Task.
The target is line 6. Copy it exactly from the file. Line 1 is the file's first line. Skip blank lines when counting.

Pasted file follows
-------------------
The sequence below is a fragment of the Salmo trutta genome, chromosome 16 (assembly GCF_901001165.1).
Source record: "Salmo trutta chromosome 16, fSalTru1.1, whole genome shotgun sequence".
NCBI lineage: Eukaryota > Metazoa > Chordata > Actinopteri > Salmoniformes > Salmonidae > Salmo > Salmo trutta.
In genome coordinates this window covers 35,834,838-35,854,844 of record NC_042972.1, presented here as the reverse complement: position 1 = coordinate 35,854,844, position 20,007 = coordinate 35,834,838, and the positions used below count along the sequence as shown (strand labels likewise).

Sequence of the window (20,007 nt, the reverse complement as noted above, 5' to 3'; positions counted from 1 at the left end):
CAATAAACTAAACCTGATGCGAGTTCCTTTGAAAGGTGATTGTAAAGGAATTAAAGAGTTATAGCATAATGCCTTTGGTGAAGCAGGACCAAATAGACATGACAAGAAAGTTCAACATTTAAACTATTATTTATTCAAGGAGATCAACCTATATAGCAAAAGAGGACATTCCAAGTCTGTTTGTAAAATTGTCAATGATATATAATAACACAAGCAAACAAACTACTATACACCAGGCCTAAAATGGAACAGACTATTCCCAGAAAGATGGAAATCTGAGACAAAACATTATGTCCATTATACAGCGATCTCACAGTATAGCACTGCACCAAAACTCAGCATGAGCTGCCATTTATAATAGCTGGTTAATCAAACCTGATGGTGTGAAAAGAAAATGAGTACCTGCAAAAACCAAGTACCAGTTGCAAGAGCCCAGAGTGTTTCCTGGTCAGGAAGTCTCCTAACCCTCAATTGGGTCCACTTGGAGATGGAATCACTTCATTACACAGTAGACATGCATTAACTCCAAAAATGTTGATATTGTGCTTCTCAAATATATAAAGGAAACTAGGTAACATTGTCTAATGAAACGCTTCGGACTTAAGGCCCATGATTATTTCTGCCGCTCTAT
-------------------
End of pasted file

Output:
CAATAAACTAAACCTGATGCGAGTTCCTTTGAAAGGTGATTGTAAAGGAATTAAAGAGTTATAGCATAATGCCTTTGGTGAAGCAGGACCAAATAGACATGACAAGAAAGTTCAACATTTAAACTATTATTTATTCAAGGAGATCAACCTATATAGCAAAAGAGGACATTCCAAGTCTGTTTGTAAAATTGTCAATGATATATAATAACACAAGCAAACAAACTACTATACACCAGGCCTAAAATGGAACAGACTATTCCCAGAAAGATGGAAATCTGAGACAAAACATTATGTCCATTATACAGCGATCTCACAGTATAGCACTGCACCAAAACTCAGCATGAGCTGCCATTTATAATAGCTGGTTAATCAAACCTGATGGTGTGAAAAGAAAATGAGTACCTGCAAAAACCAAGTACCAGTTGCAAGAGCCCAGAGTGTTTCCTGGTCAGGAAGTCTCCTAACCCTCAATTGGGTCCACTTGGAGATGGAATCACTTCATTACACAGTAGACATGCATTAACTCCAAAAATGTTGATATTGTGCTTCTCAAATATATAAAGGAAACTAGGTAACATTGTCTAATGAAACGCTTCGGACTTAAGGCCCATGATTATTTCTGCCGCTCTAT